Big brain evolution: causative genes found (Evolution)

by David Turell @, Thursday, May 31, 2018, 23:20 (880 days ago) @ David Turell

It looks as if they appeared and activated 3 million years ago:

"A set of three nearly identical genes found only in humans appear to play a critical role in the development of our large brains, according to a study led by researchers at the University of California, Santa Cruz.

"The genes appeared between 3 and 4 million years ago, just before the period when fossils show a dramatic increase in the brain sizes of human ancestors. In modern humans, the genes are involved in genetic defects associated with neurological disorders.

"They belong to an ancient family of genes known as Notch genes, first discovered in fruit flies and named for a genetic defect causing notched wings.

"'This is a family of genes that goes back hundreds of millions of years in evolutionary history and is known to play important roles in embryonic development. To find that humans have a new member of this family that is involved in brain development is extremely exciting," said senior author David Haussler,


"The new human-specific Notch genes were derived from NOTCH2, one of four previously known mammalian Notch genes, through a duplication event that inserted an extra partial copy of NOTCH2 into the genome. This happened in an ancient ape species that was a common ancestor of humans, chimpanzees, and gorillas. The partial duplicate was a nonfunctional "pseudogene," versions of which are still found in chimp and gorilla genomes. In the human lineage, however, this pseudogene was "revived" when additional NOTCH2 DNA was copied into its place, creating a functional gene. This new gene was then duplicated several more times, resulting in four related genes, called NOTCH2NL genes, found only in humans.

"One of the four NOTCH2NL genes appears to be a nonfunctional pseudogene, but the other three (NOTCH2NLA, NOTCH2NLB, and NOTCH2NLC) are active genes that direct the production of truncated versions of the original NOTCH2 protein. Notch proteins are involved in signaling between and within cells. In many cases, the Notch signaling pathway regulates the differentiation of stem cells in developing organs throughout the body, telling stem cells when to become, for example, mature heart cells or neurons.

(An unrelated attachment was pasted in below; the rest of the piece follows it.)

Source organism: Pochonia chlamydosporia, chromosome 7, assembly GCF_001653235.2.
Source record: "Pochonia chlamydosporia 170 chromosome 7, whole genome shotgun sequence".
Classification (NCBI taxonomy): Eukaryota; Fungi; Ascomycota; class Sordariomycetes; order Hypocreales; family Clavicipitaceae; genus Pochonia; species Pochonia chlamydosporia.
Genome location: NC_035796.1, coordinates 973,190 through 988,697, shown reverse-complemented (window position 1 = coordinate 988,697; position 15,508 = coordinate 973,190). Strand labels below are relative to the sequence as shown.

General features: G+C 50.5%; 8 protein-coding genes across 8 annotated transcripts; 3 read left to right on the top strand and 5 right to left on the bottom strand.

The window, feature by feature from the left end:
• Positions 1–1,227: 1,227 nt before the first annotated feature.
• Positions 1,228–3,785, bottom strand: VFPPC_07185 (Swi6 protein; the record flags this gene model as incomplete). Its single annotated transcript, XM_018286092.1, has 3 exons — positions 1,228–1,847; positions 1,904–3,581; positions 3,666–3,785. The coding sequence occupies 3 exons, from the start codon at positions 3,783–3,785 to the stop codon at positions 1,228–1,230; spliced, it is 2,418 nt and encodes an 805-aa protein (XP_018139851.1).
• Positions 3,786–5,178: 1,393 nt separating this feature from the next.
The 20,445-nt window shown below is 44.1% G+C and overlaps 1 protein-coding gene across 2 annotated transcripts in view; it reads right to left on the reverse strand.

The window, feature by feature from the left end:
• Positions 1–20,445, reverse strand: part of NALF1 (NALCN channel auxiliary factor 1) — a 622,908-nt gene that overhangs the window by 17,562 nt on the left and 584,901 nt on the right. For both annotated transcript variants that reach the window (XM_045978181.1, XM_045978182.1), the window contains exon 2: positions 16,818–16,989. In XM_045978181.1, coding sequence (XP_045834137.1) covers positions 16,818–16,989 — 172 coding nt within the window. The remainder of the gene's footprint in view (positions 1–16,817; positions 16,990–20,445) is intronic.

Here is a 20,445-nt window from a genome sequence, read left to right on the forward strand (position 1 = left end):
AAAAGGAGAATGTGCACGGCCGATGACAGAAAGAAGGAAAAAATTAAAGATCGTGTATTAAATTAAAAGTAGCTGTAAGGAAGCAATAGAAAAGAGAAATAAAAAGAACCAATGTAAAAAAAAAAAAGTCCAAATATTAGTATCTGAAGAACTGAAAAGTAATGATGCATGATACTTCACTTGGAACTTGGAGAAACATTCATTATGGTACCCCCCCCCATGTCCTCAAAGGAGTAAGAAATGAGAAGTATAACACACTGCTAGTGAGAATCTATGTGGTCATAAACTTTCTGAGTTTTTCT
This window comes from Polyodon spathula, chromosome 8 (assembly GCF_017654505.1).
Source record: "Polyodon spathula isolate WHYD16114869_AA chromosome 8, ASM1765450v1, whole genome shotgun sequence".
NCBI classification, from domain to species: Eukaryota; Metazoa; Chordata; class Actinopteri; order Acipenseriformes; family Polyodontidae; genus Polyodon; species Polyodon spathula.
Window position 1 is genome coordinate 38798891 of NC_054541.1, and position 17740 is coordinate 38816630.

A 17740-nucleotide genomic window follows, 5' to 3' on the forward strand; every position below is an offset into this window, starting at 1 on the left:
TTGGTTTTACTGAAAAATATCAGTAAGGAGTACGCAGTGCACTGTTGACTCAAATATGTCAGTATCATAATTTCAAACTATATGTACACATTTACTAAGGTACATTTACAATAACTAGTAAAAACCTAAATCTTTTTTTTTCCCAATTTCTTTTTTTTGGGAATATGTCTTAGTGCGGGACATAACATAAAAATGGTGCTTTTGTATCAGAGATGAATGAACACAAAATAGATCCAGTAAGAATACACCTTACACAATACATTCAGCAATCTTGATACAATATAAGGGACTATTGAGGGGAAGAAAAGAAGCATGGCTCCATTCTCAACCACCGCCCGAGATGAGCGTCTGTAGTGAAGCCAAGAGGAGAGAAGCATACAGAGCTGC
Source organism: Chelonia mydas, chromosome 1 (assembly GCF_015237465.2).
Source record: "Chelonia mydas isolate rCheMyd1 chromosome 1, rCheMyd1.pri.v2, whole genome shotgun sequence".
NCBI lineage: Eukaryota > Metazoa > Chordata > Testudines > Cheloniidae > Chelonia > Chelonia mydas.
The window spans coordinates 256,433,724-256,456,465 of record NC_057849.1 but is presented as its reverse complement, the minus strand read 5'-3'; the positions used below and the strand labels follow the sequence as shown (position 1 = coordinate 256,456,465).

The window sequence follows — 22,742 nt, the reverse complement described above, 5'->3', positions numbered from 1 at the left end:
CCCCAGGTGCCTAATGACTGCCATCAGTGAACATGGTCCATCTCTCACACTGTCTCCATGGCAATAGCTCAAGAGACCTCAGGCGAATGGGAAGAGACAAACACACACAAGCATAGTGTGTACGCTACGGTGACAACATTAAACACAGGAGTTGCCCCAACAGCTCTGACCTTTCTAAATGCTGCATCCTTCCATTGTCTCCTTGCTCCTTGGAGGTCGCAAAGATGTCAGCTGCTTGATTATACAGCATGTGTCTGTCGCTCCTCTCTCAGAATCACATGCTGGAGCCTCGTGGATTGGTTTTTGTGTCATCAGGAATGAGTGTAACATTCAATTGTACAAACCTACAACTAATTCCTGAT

"The NOTCH2NL genes are especially active in the pool of neural stem cells thought to generate most of the cortical neurons. By delaying their maturation, the genes allow a larger pool of these stem cells (called "radial glia") to build up in the developing brain, ultimately leading to a larger number of mature neurons in the neocortex (the outer layer of the brain in mammals; in humans, it hosts higher cognitive functions such as language and reasoning).

"This delayed development of cortical neurons fits a pattern of delayed maturation characteristic of human development, Haussler said. "One of our most distinguishing features is larger brains and delayed brain development, and now we're seeing molecular mechanisms supporting this evolutionary trend even at a very early stage of brain development," he said.


"A major part of the research involved careful and precise sequencing of the region of chromosome 1 where the NOTCH2NL genes are located in 8 normal individuals and 6 patients with 1q21.1 deletion/duplication syndrome. (The researchers also analyzed the genomes of three archaic humans, two Neanderthals, and one Denisovan, finding in all of them the same three active NOTCH2NL genes that are present in modern humans.)

"The sequencing results showed that the NOTCH2NL genes are variable in modern humans. The researchers identified eight different versions of NOTCH2NL, and Haussler said there are probably more. Each version has a slightly different DNA sequence, but it remains unclear what effects these differences may have.


"Other genes involved in human brain development seem to have arisen through a duplication process similar to the creation of NOTCH2NL. A notable example is the gene SRGAP2C, which is thought to increase the number of connections between neurons. Locations in the genome where such duplications and rearrangements occur repeatedly, known as "duplication hubs," make up about 5 percent of the human genome and seem to have been important in human evolution, Haussler said."

Comment: the bigger size requires a bigger skull and a differently shaped female pelvis, and those new genes are unknown so far. Did this occur by chance or by design?

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